The region of South Africa receiving winter rainfall (‘the Cape’) is an area with exceptional plant biodiversity and a high degree of endemism. It contains many edible species, which were historically foraged rather than cultivated, and were part of the food cultures of nomadic people, for example the Bushmen like the San people who were mainly hunter-gatherers.
However, from 1650 onward, settlers introduced fruit and vegetable cultivars, which over time have come to form the basis of modern agriculture and cuisine throughout the country. The culture of foraging for and use of Cape wild foods has now almost completely been displaced, resulting in significant loss of knowledge.
Dune Spinach (Tetragonia decumbens) is a low growing spreading perennial indigenous to the coastline of South Africa receiving winter rainfall, stretching from the border on the West Coast to the Kei River on the East.
It has green glistening slightly plump succulent rounded opposite leaves that have tiny water storage cells on their surface. This gives them a slightly rough texture when eaten raw. They produce yellow sweetly fragrant flowers and many four-winged seeds. They are early stabilizers of sand dunes and often creep into surrounding shrubs.
There are several other species of Tetragonia that occur on the coast as well as inland over far more extensive parts of the Cape. Some are also creeping in nature, like T fruticosa, and others are more woody and shrub-like. All have smaller and narrower edible leaves than T. decumbens, and can be used in much the same way in cooking.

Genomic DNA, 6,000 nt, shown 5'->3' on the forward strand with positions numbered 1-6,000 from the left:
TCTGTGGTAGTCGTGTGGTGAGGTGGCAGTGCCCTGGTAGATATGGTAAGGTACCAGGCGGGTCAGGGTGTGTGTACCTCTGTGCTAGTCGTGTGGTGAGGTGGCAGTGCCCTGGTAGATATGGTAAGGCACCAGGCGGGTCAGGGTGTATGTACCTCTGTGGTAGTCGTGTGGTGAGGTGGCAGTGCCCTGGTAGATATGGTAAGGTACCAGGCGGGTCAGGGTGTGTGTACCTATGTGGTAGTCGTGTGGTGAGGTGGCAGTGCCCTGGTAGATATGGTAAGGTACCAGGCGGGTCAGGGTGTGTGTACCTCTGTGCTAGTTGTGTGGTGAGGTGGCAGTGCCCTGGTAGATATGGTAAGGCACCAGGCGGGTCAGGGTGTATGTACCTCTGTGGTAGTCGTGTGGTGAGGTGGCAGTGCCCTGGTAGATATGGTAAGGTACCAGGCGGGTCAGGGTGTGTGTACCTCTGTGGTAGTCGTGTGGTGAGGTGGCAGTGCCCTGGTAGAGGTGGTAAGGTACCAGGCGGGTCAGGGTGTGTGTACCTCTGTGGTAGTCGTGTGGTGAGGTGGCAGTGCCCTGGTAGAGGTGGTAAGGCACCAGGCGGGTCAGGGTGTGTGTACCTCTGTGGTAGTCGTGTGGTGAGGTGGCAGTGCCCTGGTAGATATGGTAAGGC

Though this plant is not at risk of extinction, it is a greatly under-utilized vegetable that shows great promise as an undemanding resilient winter rainfall perennial crop. It has never been farmed, but is being piloted for possible commercial cultivation at a community garden in Khayelitsha, Cape Town, along with several other potential winter rainfall crops.
It is recorded as having been foraged historically, though there is little evidence of it still being eaten as a leafy green vegetable in a traditional way.
There is however a growing group of chefs, food innovators, foragers, gardeners, community farmers and local knowledge holders who are re-kindling an interest in the culinary use of Cape wild food plants. Though current access to ingredients is mostly limited to foraging – plants growing in the wild or in urban environments – there is interest in developing a culture of cultivation.
The leaves are best picked in the rainy season, when they are young, plump and tender, harvesting an appropriate length of runner. The individual leaves which get plucked off the stems which might have become a bit woody, can be used much as you would ordinary or New Zealand spinach (Tetragonia tetragonoides), to which it is related, It is used both raw as well as cooked, in salads, stir-fries, pie fillings, stews or soups as well as in tempura. The leaves preserve well in oil or vinegar pickles and ferments.
There has been some experimentation to capture the delicate honey-like fragrance of the flowers in a vermouth and in a cordial.